This list has been light on British detectives so far; let us remedying that by welcoming the arrival of Inspector Cockrill. He is the policeman charged with solving the murder in Green For Danger, investigating the rum goings on in a hospital during wartime. It's a lovely little film, smart and witty and, best of all, it features Alastair Sim as Cockrill.
The presence of the blessed Sim in any role is always cause for celebration, and when I tell you that this is one of his best roles, you'll have a rough idea of how wonderful his Inspector Cockrill is. A rare treat – and a fine illustration of what British policemen should be like.
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Now, first things first. Charlie Chan is an Asian character but was usually played by white folks in make up. That might be a problem for some people, even though the character is treated with huge respect – seriously, he's just about the most competent character in movie history. But if you can look beyond such things, you'll find that these are superbly entertaining mysteries.
The films evolved a winning formula: Charlie Chan pitches up at an exotic location, far away from his native Honolulu – he visits London, Egypt, the Olympics and many other places. There, a murder would be committed and the local law enforcement would be baffled. Only honourable Chan sees through the red herrings, reversals and machinations to bring the miscreant to justice.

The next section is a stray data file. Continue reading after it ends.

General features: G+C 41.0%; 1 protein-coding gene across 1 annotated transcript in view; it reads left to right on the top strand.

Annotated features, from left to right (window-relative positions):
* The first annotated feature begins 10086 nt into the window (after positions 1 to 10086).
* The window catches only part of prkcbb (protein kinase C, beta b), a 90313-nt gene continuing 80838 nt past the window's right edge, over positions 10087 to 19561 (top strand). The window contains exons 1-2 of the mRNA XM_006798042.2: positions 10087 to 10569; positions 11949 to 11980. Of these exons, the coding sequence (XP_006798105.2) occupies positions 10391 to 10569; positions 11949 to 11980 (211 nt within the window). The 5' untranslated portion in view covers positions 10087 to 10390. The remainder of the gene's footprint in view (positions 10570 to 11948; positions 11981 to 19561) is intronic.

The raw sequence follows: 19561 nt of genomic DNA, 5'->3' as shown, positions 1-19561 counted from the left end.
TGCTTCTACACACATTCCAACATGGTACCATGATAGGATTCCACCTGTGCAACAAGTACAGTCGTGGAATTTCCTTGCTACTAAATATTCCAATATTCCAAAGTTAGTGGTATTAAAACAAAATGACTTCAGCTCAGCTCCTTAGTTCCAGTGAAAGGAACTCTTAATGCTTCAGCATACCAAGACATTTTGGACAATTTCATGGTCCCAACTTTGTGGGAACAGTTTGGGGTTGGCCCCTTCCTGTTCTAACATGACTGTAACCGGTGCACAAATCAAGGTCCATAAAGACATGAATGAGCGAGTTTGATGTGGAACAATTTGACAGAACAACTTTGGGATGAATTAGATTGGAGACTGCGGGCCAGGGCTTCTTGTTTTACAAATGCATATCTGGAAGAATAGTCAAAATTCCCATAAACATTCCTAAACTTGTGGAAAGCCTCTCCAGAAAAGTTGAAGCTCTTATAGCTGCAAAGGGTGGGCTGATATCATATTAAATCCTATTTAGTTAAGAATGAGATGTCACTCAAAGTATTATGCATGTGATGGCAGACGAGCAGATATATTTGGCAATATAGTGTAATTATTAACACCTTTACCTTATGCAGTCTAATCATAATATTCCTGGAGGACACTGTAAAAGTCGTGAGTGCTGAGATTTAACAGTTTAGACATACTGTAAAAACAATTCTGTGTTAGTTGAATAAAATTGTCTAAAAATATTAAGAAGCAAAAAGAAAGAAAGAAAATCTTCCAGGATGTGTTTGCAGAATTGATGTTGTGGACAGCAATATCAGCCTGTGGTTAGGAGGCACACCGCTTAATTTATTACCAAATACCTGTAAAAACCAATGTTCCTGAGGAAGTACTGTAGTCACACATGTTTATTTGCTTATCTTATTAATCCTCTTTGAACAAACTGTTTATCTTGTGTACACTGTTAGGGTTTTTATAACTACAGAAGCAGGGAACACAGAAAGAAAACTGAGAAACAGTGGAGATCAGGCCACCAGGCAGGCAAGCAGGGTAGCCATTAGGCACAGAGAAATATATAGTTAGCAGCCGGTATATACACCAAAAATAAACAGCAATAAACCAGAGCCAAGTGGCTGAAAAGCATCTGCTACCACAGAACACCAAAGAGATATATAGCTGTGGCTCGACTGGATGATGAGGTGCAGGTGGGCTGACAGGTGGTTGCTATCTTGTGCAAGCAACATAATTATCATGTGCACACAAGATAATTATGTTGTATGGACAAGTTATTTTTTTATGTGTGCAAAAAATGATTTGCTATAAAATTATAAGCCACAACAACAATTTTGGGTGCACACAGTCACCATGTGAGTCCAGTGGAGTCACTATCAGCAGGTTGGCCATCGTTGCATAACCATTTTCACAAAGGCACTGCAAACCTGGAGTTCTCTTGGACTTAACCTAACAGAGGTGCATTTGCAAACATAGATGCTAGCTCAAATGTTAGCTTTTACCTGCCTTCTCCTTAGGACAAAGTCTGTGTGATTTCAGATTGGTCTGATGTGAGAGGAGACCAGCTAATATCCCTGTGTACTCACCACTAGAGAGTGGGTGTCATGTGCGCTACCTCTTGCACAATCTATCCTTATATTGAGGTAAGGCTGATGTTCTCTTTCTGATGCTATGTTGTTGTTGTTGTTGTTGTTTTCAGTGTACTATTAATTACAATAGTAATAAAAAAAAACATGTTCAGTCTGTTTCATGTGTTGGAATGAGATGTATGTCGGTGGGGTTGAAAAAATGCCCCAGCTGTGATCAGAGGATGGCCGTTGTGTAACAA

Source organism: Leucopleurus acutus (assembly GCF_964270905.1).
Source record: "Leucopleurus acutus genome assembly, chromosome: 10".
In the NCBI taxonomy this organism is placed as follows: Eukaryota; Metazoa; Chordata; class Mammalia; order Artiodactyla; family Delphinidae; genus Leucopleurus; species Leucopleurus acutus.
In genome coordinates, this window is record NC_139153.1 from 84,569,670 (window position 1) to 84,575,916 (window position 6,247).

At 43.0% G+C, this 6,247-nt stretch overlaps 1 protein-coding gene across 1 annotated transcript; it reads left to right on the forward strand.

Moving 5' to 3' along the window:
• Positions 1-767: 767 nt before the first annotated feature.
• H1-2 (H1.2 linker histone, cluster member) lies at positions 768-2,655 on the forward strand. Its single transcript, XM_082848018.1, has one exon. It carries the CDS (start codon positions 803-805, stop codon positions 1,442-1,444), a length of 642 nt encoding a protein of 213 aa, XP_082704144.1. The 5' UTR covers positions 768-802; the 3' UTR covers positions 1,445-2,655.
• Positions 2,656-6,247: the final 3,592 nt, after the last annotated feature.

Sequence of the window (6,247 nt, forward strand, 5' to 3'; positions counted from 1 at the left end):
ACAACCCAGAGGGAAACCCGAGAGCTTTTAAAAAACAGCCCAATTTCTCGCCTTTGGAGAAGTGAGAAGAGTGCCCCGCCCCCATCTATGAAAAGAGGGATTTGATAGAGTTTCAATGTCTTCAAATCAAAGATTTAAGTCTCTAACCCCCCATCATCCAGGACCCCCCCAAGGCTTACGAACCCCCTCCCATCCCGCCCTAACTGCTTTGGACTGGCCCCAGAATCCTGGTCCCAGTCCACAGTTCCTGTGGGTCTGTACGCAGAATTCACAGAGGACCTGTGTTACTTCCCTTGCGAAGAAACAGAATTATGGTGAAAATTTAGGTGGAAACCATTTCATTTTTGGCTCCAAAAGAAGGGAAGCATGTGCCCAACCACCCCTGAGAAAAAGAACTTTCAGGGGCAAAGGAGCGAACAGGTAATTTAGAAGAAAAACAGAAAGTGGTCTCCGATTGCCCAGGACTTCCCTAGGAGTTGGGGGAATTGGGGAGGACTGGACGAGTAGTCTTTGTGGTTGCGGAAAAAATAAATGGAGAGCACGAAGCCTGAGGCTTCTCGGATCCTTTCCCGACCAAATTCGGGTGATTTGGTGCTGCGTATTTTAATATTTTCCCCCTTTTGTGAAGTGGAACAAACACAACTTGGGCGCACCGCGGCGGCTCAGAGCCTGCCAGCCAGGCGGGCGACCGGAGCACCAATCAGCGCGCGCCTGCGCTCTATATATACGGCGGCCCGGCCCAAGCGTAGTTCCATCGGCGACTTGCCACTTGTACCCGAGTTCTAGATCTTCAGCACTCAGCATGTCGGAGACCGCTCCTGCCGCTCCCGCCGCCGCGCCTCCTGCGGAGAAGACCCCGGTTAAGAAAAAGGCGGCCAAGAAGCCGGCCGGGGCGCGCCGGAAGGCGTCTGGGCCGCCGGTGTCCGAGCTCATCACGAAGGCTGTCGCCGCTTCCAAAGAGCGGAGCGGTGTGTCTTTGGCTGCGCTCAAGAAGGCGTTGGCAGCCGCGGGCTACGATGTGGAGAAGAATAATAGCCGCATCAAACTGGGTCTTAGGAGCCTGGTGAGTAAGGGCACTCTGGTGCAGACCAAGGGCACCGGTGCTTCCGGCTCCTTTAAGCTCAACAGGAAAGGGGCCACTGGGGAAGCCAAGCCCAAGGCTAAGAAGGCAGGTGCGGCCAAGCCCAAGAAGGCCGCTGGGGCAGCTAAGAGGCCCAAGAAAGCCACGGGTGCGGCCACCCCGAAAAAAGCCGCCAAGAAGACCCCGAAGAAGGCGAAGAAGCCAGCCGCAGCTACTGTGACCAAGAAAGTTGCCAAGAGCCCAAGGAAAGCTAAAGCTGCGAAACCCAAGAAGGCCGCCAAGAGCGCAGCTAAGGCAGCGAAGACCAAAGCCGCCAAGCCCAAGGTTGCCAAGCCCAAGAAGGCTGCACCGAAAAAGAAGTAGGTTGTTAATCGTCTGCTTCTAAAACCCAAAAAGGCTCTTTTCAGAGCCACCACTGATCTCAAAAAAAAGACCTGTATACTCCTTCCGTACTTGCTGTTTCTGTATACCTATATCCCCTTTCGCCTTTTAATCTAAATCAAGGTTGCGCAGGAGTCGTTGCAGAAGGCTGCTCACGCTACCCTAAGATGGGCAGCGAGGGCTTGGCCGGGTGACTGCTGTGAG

There had been other films featuring Hercule Poirot but it wasn't until Murder on the Orient Express that justice was done to Agatha Christie's little Belgian sleuth. Albert Finney set his little grey cells to work as Poirot, trying to decide which of the all star cast had committed the titular crime. Was it Sean Connery, Lauren Bacall or Ingrid Bergman?
Peter Ustinov took over to solve the murders in Death on the Nile and Evil Under the Sun; with scripts by playwright Anthony Shaffer, they're even better than the first – witty, playful and thoroughly devious. Oh, and they look utterly gorgeous too, never more so than on Studio Canal's recent blu-ray release: never have the exotic locations have looked so enticing. For the serious armchair detective it gets no better.
No other fictional figure has appeared in as many films as Sherlock Holmes. Even a bald list of notable films would take ages: you'd have to include the exploits of Basil Rathbone as Baker Street's most famous tenant – that film series is hardly faithful the books but great fun.
Then there is Peter Cushing, who faced down The Hound of the Baskervilles, or Michael Caine's more comedic turn in Without A Clue. And that's even before we turn to television, where the likes of Jeremy Brett and 'Bendy' Cumberbatch have donned the deerstalker.
Many Holmesians, though, cite Billy Wilder's The Private Life of Sherlock Holmes as the most memorable of the consulting detective's excursions on to the big screen. It's not to every taste – Wilder couldn't quite keep his comedic impulses in check – but it is a haunting and poignant film, and our hero has never seemed so human.
So you've got a mystery to solve – and Sherlock Holmes is busy? Who can you trust to track down the stolen goods, round up the bad guys AND get the girl? Why, who else but Sherlock Jr.... OK, so if you want to split hairs, it doesn't take its mystery as seriously as most detective movies. But when something is as entertaining as this Buster Keaton feature, do such things really matter?
Post-modern long before such things were dreamt of – Buster plays a film projectionist who manages to enter the screen, where he learns how to be the hero he's always dreamt of being – it is cleverer, funnier and just plain better than most other movies.